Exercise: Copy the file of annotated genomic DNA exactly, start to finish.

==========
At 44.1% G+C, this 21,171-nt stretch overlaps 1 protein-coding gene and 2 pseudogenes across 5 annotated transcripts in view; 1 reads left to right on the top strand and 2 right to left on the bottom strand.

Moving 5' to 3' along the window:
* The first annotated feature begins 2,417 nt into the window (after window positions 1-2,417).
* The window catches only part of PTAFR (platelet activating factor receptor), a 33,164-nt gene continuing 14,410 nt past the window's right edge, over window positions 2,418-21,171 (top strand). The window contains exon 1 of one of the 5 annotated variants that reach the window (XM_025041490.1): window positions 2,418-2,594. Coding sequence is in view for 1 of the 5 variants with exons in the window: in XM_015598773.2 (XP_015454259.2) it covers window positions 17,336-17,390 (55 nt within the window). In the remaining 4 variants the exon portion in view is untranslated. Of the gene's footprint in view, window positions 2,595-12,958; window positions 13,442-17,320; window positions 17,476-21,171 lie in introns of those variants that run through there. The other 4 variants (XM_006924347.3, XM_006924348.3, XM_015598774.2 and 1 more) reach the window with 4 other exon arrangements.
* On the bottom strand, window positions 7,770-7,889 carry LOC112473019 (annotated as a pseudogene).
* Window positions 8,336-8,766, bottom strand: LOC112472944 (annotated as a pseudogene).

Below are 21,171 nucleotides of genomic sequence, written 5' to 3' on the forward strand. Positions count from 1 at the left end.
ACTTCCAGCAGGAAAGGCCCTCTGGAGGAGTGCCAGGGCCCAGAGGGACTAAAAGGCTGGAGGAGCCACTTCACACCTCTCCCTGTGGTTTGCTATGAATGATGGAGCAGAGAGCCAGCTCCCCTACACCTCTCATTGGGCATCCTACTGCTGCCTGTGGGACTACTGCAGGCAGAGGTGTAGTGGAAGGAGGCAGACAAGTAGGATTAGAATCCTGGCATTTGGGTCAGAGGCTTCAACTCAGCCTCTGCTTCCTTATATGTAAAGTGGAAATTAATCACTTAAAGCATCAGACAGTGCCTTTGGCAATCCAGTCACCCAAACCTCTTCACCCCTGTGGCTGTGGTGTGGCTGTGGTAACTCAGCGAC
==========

At 44.1% G+C, this 21,171-nt stretch overlaps 1 protein-coding gene and 2 pseudogenes across 5 annotated transcripts in view; 1 reads left to right on the top strand and 2 right to left on the bottom strand.

Moving 5' to 3' along the window:
* The first annotated feature begins 2,417 nt into the window (after window positions 1-2,417).
* The window catches only part of PTAFR (platelet activating factor receptor), a 33,164-nt gene continuing 14,410 nt past the window's right edge, over window positions 2,418-21,171 (top strand). The window contains exon 1 of one of the 5 annotated variants that reach the window (XM_025041490.1): window positions 2,418-2,594. Coding sequence is in view for 1 of the 5 variants with exons in the window: in XM_015598773.2 (XP_015454259.2) it covers window positions 17,336-17,390 (55 nt within the window). In the remaining 4 variants the exon portion in view is untranslated. Of the gene's footprint in view, window positions 2,595-12,958; window positions 13,442-17,320; window positions 17,476-21,171 lie in introns of those variants that run through there. The other 4 variants (XM_006924347.3, XM_006924348.3, XM_015598774.2 and 1 more) reach the window with 4 other exon arrangements.
* On the bottom strand, window positions 7,770-7,889 carry LOC112473019 (annotated as a pseudogene).
* Window positions 8,336-8,766, bottom strand: LOC112472944 (annotated as a pseudogene).

Below are 21,171 nucleotides of genomic sequence, written 5' to 3' on the forward strand. Positions count from 1 at the left end.
ACTTCCAGCAGGAAAGGCCCTCTGGAGGAGTGCCAGGGCCCAGAGGGACTAAAAGGCTGGAGGAGCCACTTCACACCTCTCCCTGTGGTTTGCTATGAATGATGGAGCAGAGAGCCAGCTCCCCTACACCTCTCATTGGGCATCCTACTGCTGCCTGTGGGACTACTGCAGGCAGAGGTGTAGTGGAAGGAGGCAGACAAGTAGGATTAGAATCCTGGCATTTGGGTCAGAGGCTTCAACTCAGCCTCTGCTTCCTTATATGTAAAGTGGAAATTAATCACTTAAAGCATCAGACAGTGCCTTTGGCAATCCAGTCACCCAAACCTCTTCACCCCTGTGGCTGTGGTGTGGCTGTGGTAACTCAGCGAC